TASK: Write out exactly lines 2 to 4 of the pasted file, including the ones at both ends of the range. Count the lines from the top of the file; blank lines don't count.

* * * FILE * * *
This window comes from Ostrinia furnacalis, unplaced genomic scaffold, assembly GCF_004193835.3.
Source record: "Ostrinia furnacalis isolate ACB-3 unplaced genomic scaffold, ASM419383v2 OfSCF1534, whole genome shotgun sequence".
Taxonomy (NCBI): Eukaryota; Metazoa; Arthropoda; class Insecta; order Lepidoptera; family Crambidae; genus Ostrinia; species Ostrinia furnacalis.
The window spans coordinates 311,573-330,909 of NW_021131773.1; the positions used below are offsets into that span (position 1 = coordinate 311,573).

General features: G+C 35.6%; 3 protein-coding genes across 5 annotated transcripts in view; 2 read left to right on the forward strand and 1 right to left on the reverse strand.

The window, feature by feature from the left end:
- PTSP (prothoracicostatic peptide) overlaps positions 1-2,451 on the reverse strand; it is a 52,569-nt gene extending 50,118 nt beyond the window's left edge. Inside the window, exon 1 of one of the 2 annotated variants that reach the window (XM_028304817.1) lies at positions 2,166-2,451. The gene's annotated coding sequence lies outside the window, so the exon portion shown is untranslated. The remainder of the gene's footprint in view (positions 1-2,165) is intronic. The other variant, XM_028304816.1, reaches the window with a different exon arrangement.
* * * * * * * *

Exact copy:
Source record: "Ostrinia furnacalis isolate ACB-3 unplaced genomic scaffold, ASM419383v2 OfSCF1534, whole genome shotgun sequence".
Taxonomy (NCBI): Eukaryota; Metazoa; Arthropoda; class Insecta; order Lepidoptera; family Crambidae; genus Ostrinia; species Ostrinia furnacalis.
The window spans coordinates 311,573-330,909 of NW_021131773.1; the positions used below are offsets into that span (position 1 = coordinate 311,573).